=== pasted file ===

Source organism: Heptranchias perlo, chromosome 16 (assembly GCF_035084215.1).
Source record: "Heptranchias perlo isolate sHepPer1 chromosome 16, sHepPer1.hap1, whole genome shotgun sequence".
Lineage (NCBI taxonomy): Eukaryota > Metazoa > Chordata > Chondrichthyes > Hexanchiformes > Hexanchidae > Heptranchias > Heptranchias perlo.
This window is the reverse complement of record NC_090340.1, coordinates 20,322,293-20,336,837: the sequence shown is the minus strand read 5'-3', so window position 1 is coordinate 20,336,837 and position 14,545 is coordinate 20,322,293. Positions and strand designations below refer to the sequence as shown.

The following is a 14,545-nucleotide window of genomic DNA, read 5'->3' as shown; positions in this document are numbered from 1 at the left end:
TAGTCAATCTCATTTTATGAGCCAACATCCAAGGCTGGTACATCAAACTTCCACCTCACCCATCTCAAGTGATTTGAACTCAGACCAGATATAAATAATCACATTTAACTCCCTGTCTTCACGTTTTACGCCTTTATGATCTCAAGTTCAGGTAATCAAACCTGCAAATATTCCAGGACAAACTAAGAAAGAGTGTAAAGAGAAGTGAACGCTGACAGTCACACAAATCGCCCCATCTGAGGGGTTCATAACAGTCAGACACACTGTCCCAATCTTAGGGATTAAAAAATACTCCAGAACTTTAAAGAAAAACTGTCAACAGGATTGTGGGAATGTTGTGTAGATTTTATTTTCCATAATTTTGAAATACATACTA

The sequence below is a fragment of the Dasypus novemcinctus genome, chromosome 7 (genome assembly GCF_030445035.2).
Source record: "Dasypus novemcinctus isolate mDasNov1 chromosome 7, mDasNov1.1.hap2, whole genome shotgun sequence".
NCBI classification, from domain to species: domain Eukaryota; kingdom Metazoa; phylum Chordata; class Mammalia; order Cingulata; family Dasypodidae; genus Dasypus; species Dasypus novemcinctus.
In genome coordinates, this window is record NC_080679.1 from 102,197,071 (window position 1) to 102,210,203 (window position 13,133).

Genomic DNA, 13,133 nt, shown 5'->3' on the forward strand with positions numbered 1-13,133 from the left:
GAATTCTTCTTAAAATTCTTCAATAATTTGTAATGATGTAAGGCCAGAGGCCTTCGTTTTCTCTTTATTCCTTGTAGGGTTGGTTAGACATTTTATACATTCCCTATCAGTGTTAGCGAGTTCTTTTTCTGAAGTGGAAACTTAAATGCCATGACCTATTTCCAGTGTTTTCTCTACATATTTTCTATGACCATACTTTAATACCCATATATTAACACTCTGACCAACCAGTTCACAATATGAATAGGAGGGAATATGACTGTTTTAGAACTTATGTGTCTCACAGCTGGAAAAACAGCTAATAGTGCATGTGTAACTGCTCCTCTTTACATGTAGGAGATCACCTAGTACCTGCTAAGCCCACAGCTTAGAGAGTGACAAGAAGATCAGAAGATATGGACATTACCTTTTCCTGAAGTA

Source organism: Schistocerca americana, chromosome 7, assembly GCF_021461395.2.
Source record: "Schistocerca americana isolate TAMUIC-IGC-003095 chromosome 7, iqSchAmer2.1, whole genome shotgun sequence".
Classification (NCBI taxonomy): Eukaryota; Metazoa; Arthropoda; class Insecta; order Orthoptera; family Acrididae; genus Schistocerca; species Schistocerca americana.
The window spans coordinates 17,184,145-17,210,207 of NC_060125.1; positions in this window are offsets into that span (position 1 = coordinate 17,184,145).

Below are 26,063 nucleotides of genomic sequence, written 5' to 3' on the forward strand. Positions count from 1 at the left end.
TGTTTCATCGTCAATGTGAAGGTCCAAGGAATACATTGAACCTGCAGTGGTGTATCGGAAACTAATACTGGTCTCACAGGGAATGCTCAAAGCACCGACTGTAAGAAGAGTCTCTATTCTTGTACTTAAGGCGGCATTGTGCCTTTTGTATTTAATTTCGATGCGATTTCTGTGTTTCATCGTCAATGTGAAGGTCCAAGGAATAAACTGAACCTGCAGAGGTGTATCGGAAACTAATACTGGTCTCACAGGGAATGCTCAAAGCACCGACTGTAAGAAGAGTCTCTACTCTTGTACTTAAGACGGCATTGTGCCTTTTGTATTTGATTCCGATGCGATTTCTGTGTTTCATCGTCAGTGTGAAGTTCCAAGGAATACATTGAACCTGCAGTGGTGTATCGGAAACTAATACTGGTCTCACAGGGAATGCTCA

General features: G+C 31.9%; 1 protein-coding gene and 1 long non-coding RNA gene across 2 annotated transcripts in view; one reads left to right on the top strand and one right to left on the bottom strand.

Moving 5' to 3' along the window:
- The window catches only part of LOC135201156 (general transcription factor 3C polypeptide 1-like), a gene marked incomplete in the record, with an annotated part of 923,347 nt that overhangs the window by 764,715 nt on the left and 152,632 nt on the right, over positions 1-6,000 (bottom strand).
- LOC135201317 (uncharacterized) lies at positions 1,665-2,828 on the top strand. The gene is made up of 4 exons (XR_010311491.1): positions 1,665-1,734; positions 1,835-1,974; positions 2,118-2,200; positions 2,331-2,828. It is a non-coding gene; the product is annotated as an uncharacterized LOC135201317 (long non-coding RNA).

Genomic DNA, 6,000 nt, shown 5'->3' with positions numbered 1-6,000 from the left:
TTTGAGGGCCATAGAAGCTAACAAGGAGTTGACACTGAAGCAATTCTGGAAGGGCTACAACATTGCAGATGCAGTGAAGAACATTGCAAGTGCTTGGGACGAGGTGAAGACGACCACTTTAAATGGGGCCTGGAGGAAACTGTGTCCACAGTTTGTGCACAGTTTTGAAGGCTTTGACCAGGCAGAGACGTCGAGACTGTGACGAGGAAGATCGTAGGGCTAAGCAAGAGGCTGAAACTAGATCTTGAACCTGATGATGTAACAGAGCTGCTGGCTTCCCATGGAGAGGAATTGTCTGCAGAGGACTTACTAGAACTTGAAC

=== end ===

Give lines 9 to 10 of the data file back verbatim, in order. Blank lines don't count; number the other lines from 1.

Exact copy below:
NCBI classification, from domain to species: domain Eukaryota; kingdom Metazoa; phylum Chordata; class Mammalia; order Cingulata; family Dasypodidae; genus Dasypus; species Dasypus novemcinctus.
In genome coordinates, this window is record NC_080679.1 from 102,197,071 (window position 1) to 102,210,203 (window position 13,133).